By Lydia Messling
The nativity story tells us that when the Magi, distant travellers from ‘the east’, visited baby Jesus “they opened their treasures and presented him with gifts of gold, frankincense and myrhh” – but could they do that today?
Frankincense has been used for millennia for a whole caravan of purposes – from improving arthritis, and as a pain-killer, through to aromatherapy, and cleansing body cavities in mummification. But here have been marked declines in the tree populations that produce frankincense across Somalia and the Arabian Peninsula, and now researchers have found that there is evidence of collapse of Bozwellia papyrifera – the current major frankincense producer – over all its geographic distribution, threatening the global supply.
The B. papyrifera is actually an incredible plant that has inbuilt resilience mechanisms that make it quite hardy. Before actually becoming a tree, the plant spends a lot of energy in developing deep water-seeking roots. The above-ground parts die back each season meaning that the plant is well adapted to accidental fire or being eaten by animals (known as browsing). However, this costs the tree precious soluble carbohydrates and adds mortality risk if they are over-browsed or if multiple fires occur. By monitoring 21,786 trees over 23 populations, researchers found that the yield of frankincense is likely to decrease by more than 50% in the next 20 years. The age of the trees also showed a large regeneration gap meaning that populations are not replacing themselves. So what’s changed?
The main change has been in the over-exploitation of the resource – from over-tapping to burning and chopping many trees down for cattle grazing and browsing. Climate change is likely to speed up the decline too, and environmental effects including droughts and strong winds have already led to the rapid decline of other frankincense yielding plants. The lack of favourable climatic conditions has shown to be a cause of regeneration failure of woody plants, however the most plausible explanation in this case is likely due to intensified cattle grazing, higher burning frequency, and unsustainable tapping practices. Whilst the Bozwellia genus is quite resilient to climate change, the environment around it is not. Other plants that cattle would usually graze on have suffered, meaning that the Bozwellia trees are the next available option. Similarly, with crop failure and other pressures on incomes, locals are tapping trees more heavily in order to trade it and earn money. Ironically, to counteract yield declines, tapping intensity needs to be reduced and even introduce tapping-rest years for the plant.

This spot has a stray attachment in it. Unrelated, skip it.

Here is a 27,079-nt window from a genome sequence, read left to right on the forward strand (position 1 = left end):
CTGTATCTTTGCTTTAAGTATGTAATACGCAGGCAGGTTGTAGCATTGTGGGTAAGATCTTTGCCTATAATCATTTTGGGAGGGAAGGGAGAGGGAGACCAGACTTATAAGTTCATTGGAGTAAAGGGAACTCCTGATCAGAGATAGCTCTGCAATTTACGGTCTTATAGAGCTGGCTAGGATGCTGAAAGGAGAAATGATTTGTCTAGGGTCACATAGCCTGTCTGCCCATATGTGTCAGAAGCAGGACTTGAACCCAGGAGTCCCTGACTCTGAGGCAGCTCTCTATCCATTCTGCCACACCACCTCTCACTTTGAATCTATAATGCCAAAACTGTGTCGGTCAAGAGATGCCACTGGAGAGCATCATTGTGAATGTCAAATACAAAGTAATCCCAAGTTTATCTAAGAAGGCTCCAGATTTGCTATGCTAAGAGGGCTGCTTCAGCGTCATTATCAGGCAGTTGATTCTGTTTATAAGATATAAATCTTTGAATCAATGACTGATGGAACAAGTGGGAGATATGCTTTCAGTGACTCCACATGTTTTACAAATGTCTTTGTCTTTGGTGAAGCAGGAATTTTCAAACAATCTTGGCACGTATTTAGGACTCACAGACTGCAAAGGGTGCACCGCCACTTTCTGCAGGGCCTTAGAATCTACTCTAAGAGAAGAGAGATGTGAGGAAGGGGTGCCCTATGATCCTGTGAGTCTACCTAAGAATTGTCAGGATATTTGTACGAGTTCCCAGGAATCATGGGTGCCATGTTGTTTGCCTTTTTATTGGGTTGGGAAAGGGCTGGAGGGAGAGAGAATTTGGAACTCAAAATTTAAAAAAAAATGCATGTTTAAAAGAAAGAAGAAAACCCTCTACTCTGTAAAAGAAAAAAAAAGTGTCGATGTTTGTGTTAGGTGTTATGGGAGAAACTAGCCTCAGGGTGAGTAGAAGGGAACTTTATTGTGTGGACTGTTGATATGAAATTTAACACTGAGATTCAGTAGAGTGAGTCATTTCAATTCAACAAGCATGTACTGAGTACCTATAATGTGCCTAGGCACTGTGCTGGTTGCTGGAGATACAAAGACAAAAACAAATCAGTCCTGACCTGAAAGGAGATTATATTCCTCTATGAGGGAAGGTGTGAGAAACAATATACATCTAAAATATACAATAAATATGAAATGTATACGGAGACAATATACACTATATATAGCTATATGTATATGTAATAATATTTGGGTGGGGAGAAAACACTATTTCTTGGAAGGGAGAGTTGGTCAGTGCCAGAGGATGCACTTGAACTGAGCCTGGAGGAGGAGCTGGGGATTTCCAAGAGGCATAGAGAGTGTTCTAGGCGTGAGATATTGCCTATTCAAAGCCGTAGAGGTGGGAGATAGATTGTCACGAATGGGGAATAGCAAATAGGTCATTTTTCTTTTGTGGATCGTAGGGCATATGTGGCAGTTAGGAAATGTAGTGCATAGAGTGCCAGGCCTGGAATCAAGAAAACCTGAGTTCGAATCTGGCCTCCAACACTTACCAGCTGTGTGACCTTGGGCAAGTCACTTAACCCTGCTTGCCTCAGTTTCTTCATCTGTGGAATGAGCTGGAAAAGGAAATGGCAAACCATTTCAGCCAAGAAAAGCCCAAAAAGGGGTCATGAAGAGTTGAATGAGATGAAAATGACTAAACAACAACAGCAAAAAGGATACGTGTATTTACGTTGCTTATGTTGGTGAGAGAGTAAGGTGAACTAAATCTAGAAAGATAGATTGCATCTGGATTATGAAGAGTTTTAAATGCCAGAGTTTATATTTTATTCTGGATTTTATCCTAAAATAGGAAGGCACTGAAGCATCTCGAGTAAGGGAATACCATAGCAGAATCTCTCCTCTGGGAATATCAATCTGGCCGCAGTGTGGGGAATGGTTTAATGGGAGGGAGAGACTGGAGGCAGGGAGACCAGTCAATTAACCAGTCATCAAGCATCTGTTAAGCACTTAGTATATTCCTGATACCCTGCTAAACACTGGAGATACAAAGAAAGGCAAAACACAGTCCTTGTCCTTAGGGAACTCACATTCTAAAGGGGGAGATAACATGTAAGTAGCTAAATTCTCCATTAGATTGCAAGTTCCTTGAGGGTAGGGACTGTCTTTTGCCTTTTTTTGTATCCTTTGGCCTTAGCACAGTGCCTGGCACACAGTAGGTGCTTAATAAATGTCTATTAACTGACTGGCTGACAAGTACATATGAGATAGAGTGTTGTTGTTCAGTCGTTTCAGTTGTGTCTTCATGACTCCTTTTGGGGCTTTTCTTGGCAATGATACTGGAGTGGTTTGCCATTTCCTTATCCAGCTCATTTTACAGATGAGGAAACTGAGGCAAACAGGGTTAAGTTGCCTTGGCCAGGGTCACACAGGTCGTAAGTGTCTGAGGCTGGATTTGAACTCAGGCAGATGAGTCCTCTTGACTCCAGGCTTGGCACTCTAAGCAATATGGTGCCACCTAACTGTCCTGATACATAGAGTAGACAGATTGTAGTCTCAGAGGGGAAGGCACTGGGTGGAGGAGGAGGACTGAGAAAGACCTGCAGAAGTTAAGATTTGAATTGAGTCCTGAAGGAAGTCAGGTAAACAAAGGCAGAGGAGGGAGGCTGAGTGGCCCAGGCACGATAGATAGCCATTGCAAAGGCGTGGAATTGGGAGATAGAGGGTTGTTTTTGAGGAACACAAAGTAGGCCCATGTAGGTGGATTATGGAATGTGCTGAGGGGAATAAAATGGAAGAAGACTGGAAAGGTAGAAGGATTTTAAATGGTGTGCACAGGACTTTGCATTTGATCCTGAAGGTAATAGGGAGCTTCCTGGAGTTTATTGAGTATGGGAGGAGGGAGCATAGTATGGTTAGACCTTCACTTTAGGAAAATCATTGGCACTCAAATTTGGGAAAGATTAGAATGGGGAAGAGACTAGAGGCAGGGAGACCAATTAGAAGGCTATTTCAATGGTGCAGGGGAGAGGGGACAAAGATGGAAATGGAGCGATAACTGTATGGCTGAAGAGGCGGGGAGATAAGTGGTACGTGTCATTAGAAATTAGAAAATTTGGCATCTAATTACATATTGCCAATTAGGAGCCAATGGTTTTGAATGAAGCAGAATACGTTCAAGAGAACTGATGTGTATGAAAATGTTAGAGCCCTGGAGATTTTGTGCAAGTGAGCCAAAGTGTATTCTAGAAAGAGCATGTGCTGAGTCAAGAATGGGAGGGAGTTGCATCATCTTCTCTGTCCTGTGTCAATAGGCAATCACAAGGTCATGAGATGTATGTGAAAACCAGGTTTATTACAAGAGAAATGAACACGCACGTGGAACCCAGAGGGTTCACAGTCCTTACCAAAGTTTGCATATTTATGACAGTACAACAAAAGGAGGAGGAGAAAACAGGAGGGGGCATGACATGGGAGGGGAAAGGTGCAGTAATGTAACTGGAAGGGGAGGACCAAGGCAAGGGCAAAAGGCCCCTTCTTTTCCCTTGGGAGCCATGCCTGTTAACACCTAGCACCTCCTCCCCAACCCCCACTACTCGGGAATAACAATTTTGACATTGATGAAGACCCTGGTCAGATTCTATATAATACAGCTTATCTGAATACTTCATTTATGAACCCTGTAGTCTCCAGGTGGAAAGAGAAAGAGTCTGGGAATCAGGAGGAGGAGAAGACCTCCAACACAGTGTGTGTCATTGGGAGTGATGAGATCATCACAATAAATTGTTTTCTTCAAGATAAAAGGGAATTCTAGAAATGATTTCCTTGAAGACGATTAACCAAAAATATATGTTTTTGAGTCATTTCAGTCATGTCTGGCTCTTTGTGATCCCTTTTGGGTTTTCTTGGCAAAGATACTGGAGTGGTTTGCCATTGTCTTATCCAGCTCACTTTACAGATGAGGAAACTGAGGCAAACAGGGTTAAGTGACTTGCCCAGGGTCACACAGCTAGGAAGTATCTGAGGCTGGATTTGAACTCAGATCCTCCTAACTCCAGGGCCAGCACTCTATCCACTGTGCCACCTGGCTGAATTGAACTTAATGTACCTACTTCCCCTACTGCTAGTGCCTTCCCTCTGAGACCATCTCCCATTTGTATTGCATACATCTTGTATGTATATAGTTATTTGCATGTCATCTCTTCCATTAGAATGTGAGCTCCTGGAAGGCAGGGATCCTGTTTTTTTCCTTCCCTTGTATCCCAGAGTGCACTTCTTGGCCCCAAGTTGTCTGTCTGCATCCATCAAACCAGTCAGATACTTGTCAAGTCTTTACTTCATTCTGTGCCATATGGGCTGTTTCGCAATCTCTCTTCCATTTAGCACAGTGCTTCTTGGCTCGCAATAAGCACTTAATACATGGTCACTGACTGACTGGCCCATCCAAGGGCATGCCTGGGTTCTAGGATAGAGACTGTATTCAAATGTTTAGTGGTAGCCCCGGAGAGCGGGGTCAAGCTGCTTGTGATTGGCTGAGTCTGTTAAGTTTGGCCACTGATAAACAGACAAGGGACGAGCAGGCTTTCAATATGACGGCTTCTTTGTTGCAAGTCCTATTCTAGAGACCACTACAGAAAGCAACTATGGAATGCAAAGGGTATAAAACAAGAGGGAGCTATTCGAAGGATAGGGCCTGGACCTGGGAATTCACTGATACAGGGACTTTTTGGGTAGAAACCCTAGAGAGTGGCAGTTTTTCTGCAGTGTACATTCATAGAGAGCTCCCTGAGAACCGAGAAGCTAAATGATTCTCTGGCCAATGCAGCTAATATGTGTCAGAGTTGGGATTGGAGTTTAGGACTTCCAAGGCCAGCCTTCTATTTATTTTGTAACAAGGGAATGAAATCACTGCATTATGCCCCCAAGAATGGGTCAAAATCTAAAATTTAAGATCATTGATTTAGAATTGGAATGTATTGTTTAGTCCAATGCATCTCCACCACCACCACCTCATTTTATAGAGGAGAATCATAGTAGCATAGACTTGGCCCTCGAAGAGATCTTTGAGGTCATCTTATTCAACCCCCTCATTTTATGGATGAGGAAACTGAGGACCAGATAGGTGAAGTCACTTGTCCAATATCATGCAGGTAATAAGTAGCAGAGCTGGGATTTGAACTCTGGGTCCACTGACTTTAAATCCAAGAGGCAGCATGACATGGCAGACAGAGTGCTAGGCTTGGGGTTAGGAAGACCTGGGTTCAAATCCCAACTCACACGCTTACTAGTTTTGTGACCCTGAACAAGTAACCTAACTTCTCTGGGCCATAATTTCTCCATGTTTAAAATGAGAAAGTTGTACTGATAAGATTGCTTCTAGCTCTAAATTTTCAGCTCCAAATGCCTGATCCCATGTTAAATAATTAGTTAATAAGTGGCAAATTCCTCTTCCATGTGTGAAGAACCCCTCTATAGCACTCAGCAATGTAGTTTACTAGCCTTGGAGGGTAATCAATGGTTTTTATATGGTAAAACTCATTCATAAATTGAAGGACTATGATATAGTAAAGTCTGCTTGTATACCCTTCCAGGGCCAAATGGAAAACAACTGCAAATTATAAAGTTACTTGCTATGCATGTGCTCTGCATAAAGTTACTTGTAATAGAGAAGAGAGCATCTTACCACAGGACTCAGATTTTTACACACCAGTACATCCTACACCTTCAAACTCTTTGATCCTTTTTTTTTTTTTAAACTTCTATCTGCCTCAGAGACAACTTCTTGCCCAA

However, the demand for frankincense may also be the
solution. By changing how frankincense is valued, we can change how it is
harvested. For example, by valuing the resin on it’s quality, not it’s
quantity, the incentive will be to tap in a more sustainable way as rested
trees tapped sustainably create higher-quality resin. At the moment, the market
still does not operate in this way, and is largely dependent on consumer demand
for sustainably sourced products. Whilst this demand change might be driven by
international businesses involved in care products and essential oils, there is
also a tension to be managed with local communities’ domestic, cultural and
religious ceremony uses. As such, demand management is not enough, and other
efforts in regional governance of tree populations needs to be taken. In doing
so, governments can help the climate resilient tree provide security to
communities, and make them more resilient to climate change.